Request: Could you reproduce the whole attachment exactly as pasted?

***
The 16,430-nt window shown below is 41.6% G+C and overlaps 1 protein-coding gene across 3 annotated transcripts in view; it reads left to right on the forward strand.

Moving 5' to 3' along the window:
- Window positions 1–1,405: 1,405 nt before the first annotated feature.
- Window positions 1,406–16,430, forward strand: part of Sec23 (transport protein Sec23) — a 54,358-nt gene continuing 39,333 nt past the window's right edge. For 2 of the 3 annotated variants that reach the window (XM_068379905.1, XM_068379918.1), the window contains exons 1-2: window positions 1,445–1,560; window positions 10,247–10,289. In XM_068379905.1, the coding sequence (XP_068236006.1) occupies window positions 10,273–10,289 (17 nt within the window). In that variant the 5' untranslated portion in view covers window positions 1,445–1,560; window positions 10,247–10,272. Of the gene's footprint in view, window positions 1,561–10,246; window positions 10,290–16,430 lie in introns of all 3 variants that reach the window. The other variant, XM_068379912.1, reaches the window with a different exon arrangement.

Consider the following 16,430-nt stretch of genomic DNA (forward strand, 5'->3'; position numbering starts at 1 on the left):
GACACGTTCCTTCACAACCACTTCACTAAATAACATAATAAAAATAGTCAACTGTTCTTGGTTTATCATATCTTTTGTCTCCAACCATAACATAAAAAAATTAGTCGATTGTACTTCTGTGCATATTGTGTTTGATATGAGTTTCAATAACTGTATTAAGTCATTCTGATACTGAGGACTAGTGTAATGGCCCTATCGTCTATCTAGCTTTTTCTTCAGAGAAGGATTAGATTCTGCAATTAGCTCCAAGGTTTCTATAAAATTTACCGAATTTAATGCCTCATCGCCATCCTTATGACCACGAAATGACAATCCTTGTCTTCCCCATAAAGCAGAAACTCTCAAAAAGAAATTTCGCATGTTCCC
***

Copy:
The 16,430-nt window shown below is 41.6% G+C and overlaps 1 protein-coding gene across 3 annotated transcripts in view; it reads left to right on the forward strand.

Moving 5' to 3' along the window:
- Window positions 1–1,405: 1,405 nt before the first annotated feature.
- Window positions 1,406–16,430, forward strand: part of Sec23 (transport protein Sec23) — a 54,358-nt gene continuing 39,333 nt past the window's right edge. For 2 of the 3 annotated variants that reach the window (XM_068379905.1, XM_068379918.1), the window contains exons 1-2: window positions 1,445–1,560; window positions 10,247–10,289. In XM_068379905.1, the coding sequence (XP_068236006.1) occupies window positions 10,273–10,289 (17 nt within the window). In that variant the 5' untranslated portion in view covers window positions 1,445–1,560; window positions 10,247–10,272. Of the gene's footprint in view, window positions 1,561–10,246; window positions 10,290–16,430 lie in introns of all 3 variants that reach the window. The other variant, XM_068379912.1, reaches the window with a different exon arrangement.

Consider the following 16,430-nt stretch of genomic DNA (forward strand, 5'->3'; position numbering starts at 1 on the left):
GACACGTTCCTTCACAACCACTTCACTAAATAACATAATAAAAATAGTCAACTGTTCTTGGTTTATCATATCTTTTGTCTCCAACCATAACATAAAAAAATTAGTCGATTGTACTTCTGTGCATATTGTGTTTGATATGAGTTTCAATAACTGTATTAAGTCATTCTGATACTGAGGACTAGTGTAATGGCCCTATCGTCTATCTAGCTTTTTCTTCAGAGAAGGATTAGATTCTGCAATTAGCTCCAAGGTTTCTATAAAATTTACCGAATTTAATGCCTCATCGCCATCCTTATGACCACGAAATGACAATCCTTGTCTTCCCCATAAAGCAGAAACTCTCAAAAAGAAATTTCGCATGTTCCC